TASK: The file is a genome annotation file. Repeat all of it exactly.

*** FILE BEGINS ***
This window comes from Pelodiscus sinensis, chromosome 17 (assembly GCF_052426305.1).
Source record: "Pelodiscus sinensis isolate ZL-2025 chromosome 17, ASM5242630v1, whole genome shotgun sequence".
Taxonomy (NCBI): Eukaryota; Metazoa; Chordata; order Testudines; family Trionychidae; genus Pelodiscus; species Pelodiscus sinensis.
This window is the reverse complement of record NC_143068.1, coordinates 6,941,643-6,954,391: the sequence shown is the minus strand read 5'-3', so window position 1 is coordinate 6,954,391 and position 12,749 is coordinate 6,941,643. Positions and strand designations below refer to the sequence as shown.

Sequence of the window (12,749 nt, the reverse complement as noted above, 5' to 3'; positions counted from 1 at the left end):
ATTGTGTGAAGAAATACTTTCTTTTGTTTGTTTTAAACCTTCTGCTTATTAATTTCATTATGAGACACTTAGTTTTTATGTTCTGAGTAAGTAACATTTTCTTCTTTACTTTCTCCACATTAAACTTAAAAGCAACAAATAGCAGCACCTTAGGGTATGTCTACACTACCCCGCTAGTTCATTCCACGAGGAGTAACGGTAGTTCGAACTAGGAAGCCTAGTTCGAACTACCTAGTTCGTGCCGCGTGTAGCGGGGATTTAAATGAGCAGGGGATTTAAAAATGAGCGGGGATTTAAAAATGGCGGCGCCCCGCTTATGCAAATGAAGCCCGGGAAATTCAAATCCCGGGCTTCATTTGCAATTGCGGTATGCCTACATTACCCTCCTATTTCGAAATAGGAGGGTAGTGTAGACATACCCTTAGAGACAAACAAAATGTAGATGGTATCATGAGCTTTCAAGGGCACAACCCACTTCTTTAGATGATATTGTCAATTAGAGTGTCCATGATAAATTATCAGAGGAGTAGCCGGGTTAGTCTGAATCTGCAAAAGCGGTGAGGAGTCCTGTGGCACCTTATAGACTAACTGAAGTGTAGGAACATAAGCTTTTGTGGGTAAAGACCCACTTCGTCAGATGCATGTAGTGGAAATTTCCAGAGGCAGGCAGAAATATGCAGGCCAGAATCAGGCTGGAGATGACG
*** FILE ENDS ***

This window comes from Pelodiscus sinensis, chromosome 17 (assembly GCF_052426305.1).
Source record: "Pelodiscus sinensis isolate ZL-2025 chromosome 17, ASM5242630v1, whole genome shotgun sequence".
Taxonomy (NCBI): Eukaryota; Metazoa; Chordata; order Testudines; family Trionychidae; genus Pelodiscus; species Pelodiscus sinensis.
This window is the reverse complement of record NC_143068.1, coordinates 6,941,643-6,954,391: the sequence shown is the minus strand read 5'-3', so window position 1 is coordinate 6,954,391 and position 12,749 is coordinate 6,941,643. Positions and strand designations below refer to the sequence as shown.

Sequence of the window (12,749 nt, the reverse complement as noted above, 5' to 3'; positions counted from 1 at the left end):
ATTGTGTGAAGAAATACTTTCTTTTGTTTGTTTTAAACCTTCTGCTTATTAATTTCATTATGAGACACTTAGTTTTTATGTTCTGAGTAAGTAACATTTTCTTCTTTACTTTCTCCACATTAAACTTAAAAGCAACAAATAGCAGCACCTTAGGGTATGTCTACACTACCCCGCTAGTTCATTCCACGAGGAGTAACGGTAGTTCGAACTAGGAAGCCTAGTTCGAACTACCTAGTTCGTGCCGCGTGTAGCGGGGATTTAAATGAGCAGGGGATTTAAAAATGAGCGGGGATTTAAAAATGGCGGCGCCCCGCTTATGCAAATGAAGCCCGGGAAATTCAAATCCCGGGCTTCATTTGCAATTGCGGTATGCCTACATTACCCTCCTATTTCGAAATAGGAGGGTAGTGTAGACATACCCTTAGAGACAAACAAAATGTAGATGGTATCATGAGCTTTCAAGGGCACAACCCACTTCTTTAGATGATATTGTCAATTAGAGTGTCCATGATAAATTATCAGAGGAGTAGCCGGGTTAGTCTGAATCTGCAAAAGCGGTGAGGAGTCCTGTGGCACCTTATAGACTAACTGAAGTGTAGGAACATAAGCTTTTGTGGGTAAAGACCCACTTCGTCAGATGCATGTAGTGGAAATTTCCAGAGGCAGGCAGAAATATGCAGGCCAGAATCAGGCTGGAGATGACG